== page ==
Total laparoscopic hysterectomy versus laparoscopic or total abdominal myomectomy:

We found no systematic review or RCTs.

Total laparoscopic hysterectomy versus medical interventions:

We found no systematic review or RCTs.

Harms

The RCT reported that one woman randomised to total laparoscopic hysterectomy converted to abdominal hysterectomy because of incidental bowel injury. It found no other major complications associated with laparoscopic or abdominal hysterectomy.

Total laparoscopic hysterectomy versus laparoscopic or total abdominal myomectomy:

We found no RCTs.

Total laparoscopic hysterectomy versus medical interventions:

We found no RCTs.

Comment

Clinical guide:

Women were only included in the RCT if they had an enlarged uterus. This would usually be a contraindication to total laparoscopic hysterectomy. The RCT did not assess effects on pregnancy rates. Other RCTs have compared different types of hysterectomy in various groups of women, but results from these RCTs are not generalisable to women with fibroids. The main benefit of myomectomy compared with hysterectomy is that it maintains fertility.

Substantive changes

No new evidence

2007; 2007: 0814.
Published online 2007 May 1.

Total vaginal hysterectomy

Summary

POSTOPERATIVE RECOVERY Compared with total abdominal hysterectomy: Total vaginal hysterectomy leads to faster postoperative recovery, assessed as time in hospital or time to return to work, compared with total abdominal hysterectomy ( moderate-quality evidence ). Compared with laparoscopically assisted vaginal hysterectomy: Recovery times after total vaginal hysterectomy are similar to those after laparoscopically assisted vaginal hysterectomy (moderate-quality evidence). NOTE We found no clinically important results about total vaginal hysterectomy compared with laparoscopic or total abdominal myomectomy, or compared with medical treatments. The main benefit of myomectomy compared with hysterectomy is that it maintains fertility.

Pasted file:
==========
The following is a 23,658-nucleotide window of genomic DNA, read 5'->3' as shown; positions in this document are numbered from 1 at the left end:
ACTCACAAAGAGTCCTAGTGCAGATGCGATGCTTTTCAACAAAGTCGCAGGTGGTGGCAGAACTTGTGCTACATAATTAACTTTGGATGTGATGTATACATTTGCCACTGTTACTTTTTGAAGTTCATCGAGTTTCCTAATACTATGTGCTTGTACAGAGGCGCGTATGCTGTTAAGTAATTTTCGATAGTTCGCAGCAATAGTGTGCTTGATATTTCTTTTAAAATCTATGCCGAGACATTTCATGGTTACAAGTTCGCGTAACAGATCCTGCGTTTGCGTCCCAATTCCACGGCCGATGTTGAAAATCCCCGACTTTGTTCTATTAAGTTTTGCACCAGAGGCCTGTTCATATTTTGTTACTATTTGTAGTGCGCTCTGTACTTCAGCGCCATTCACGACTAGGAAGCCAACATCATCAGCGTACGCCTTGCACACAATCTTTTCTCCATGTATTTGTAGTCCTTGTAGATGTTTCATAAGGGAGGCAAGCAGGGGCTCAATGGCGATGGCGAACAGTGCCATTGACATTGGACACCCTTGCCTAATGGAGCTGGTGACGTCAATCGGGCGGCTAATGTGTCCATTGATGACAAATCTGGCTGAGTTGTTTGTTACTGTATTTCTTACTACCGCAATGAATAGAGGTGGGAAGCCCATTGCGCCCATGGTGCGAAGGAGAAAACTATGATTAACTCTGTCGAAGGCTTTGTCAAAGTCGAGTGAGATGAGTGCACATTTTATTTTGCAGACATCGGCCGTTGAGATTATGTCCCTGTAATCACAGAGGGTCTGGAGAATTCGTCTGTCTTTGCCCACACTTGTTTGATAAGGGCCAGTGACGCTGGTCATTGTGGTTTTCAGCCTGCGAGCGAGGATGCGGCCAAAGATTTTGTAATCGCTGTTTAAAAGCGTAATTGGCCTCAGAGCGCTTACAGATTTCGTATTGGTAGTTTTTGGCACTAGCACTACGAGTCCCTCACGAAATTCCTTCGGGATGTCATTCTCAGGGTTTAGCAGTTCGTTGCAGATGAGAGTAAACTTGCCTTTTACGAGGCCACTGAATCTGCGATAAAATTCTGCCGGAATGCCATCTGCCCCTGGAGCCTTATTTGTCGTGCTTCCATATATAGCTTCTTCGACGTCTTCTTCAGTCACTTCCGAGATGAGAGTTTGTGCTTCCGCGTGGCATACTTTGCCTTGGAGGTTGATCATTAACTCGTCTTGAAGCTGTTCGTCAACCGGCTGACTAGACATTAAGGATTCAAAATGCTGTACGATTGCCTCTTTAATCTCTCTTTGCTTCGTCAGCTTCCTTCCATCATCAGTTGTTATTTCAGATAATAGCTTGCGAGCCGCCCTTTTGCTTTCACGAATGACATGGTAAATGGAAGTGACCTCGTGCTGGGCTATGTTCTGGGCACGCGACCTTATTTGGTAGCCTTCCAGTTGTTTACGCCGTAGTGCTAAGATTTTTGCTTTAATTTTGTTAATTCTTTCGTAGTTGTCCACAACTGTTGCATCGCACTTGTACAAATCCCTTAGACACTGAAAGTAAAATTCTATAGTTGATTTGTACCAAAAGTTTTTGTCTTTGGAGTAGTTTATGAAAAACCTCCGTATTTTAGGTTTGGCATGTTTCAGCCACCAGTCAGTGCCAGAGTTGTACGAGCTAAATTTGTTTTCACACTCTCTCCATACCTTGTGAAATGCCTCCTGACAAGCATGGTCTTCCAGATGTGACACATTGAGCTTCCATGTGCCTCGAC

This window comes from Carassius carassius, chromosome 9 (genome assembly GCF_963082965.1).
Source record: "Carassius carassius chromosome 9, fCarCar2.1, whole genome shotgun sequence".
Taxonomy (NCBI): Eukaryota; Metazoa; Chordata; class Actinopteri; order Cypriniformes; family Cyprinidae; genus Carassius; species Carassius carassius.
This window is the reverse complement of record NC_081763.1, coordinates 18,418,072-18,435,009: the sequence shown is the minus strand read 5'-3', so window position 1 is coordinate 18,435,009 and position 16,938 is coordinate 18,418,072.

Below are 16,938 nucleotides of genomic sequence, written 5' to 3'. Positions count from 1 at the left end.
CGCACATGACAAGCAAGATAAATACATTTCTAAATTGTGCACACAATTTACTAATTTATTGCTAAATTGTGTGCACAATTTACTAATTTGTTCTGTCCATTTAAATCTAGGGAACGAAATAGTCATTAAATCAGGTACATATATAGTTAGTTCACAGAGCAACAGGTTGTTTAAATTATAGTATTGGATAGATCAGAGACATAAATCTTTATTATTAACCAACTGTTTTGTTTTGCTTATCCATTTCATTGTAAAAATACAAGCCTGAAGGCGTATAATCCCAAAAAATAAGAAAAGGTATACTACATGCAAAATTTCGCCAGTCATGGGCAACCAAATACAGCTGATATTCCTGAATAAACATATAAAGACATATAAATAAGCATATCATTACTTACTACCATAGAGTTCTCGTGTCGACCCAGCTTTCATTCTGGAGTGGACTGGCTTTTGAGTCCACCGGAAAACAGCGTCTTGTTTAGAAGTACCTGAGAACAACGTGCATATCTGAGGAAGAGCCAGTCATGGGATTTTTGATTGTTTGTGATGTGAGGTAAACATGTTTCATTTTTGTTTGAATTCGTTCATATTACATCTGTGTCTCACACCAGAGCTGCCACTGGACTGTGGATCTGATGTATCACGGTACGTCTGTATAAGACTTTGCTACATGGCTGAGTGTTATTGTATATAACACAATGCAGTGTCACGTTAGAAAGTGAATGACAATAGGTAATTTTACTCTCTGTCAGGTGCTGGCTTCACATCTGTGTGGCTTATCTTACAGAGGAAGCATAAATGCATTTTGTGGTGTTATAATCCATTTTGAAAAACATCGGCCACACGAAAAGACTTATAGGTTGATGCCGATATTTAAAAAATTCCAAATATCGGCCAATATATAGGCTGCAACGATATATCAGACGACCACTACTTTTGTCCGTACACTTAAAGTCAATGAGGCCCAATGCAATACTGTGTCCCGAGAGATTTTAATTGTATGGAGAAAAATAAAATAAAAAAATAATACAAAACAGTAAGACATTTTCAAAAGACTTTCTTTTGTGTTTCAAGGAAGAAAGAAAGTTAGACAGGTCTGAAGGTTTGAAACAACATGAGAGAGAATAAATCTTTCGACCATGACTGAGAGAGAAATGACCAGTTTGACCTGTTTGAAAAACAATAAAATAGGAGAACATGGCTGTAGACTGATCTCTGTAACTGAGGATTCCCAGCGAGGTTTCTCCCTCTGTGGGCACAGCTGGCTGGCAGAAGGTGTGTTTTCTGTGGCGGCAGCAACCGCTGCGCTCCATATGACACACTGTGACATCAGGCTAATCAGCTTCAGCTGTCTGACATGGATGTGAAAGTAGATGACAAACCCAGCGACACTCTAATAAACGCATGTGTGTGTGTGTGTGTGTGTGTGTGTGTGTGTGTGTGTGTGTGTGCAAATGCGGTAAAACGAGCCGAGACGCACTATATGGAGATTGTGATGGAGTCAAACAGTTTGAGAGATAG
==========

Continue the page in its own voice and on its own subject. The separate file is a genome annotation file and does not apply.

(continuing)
Benefits

We found no systematic review. We found no RCTs comparing total vaginal hysterectomy versus no intervention or sham surgery.

Total vaginal hysterectomy versus TAH: